2022 WL 15221094
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Court of Appeal, Second District, Division 8, California.
IN RE OSCAR H., a Person Coming Under the Juvenile Court Law.
Los Angeles County Department of Children and Family Services, Plaintiff and Respondent,
Sylvia C., Defendant and Appellant.
Filed October 27, 2022
A mother appeals the termination of parental rights over her son, Oscar H., based on deficient initial inquiry about Indian ancestry. The only source of information about ancestry was the mother. The Los Angeles County Department of Children and Family Services could have satisfied its inquiry obligations by asking for contact information and making a few phone calls. Therefore, we conditionally reverse and remand to allow the Department and juvenile court fully to comply with the Indian Child Welfare Act (25 U.S.C. § 1901 et seq.) (the Act) and related California law. Undesignated statutory citations are to the Welfare and Institutions Code.
The mother and father were both born in California. In early 2019, they met and started a relationship. They used drugs together. The mother became pregnant with Oscar H. and used methamphetamine during the pregnancy.
In early July 2020, soon after Oscar H. was born, a Department social worker interviewed the parents.
The father told the Department he lived with his parents until he was nine, lived with a paternal aunt until he was 11, and then spent time with his dad and a paternal uncle in Mexico. About three years ago, the father returned to the United States and lived with a paternal aunt and briefly with his mother before living on the streets.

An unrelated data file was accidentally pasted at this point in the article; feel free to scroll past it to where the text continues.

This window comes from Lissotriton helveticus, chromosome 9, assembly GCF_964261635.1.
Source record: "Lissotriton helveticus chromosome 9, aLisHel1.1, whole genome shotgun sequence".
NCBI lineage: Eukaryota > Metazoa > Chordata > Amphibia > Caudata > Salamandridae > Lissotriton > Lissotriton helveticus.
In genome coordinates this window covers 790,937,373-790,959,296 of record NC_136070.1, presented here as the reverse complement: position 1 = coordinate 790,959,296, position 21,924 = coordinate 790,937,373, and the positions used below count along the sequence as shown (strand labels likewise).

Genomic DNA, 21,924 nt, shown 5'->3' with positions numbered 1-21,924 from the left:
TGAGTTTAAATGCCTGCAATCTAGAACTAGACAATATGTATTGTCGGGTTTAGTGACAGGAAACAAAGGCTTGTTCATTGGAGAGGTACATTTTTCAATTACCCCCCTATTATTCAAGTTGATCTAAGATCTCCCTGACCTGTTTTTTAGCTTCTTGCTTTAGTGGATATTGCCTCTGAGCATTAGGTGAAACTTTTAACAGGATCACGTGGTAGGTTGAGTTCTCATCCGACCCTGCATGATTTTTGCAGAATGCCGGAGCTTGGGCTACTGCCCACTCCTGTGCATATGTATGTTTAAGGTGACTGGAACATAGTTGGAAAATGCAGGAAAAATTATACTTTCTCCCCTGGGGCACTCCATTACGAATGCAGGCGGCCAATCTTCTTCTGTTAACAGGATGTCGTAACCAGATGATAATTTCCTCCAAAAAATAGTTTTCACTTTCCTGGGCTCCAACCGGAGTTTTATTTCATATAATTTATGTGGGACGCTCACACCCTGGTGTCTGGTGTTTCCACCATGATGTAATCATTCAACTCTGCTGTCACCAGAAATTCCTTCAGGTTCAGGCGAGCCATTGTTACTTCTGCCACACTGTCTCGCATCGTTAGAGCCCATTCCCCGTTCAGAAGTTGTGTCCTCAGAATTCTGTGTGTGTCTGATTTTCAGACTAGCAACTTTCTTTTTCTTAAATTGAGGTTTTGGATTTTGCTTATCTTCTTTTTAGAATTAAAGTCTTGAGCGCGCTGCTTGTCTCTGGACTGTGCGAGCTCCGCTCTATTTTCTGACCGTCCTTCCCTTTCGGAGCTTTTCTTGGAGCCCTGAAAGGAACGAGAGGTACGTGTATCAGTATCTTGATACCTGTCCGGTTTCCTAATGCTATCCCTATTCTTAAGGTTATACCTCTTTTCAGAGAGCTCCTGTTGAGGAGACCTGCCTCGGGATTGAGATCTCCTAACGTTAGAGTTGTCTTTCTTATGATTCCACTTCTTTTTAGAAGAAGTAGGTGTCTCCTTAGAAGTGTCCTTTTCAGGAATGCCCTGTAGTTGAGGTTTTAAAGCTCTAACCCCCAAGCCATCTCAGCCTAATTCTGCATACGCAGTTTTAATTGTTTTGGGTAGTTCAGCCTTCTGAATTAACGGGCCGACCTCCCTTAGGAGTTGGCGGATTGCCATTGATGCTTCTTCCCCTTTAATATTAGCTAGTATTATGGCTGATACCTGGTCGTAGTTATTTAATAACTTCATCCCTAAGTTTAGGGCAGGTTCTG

Oscar H. went home from the hospital with his maternal grandmother and has been in her care throughout the case.
On July 7, 2020, the father called the Department twice. He said he was anxious, suicidal, and “got high a while ago.” He reported he needed help. At first he did not disclose his location. Later, he shared a location, but responders could not find him.
The Department spoke by phone to the father two days later. He agreed to meet a psychiatric mobile response team at a motel. The father “appear[ed] to be under the influence or tired from wandering the streets.” He denied telling the Department he had been suicidal.
The Department discovered the father had three or four referrals when he was a minor. The Department quoted a March 2006 referral in which a Regional Center worker said the father had mild mental retardation and autism.
The mother was raised by her mother and stepfather. Her biological father lives in Nevada. The mother did not have a relationship with him until she turned 23, about five years before the case began.
The mother said her biological parents were born in the United States and her grandparents were born in Mexico. The maternal grandmother, however, said her family is Guatemalan.
The mother denied Indian ancestry.
The Department’s jurisdiction and disposition report says the mother “only knows father’s grandmother is Mexican.” The mother “denied being aware of any Native American ancestry as to the father.”
The court held a detention hearing on July 15, 2020. The court found no reason to know the Act applied based on maternal ancestry. The father did not attend, so the court deferred a finding under the Act as to him.
The father had a short meeting with a Department social worker on August 14, 2020. The father was homeless, disheveled, and anxious. The father had been in contact “several times” and said he wanted help to enroll in an inpatient drug treatment program. The father did not follow through with the Department’s referrals and requests for him to take drug tests.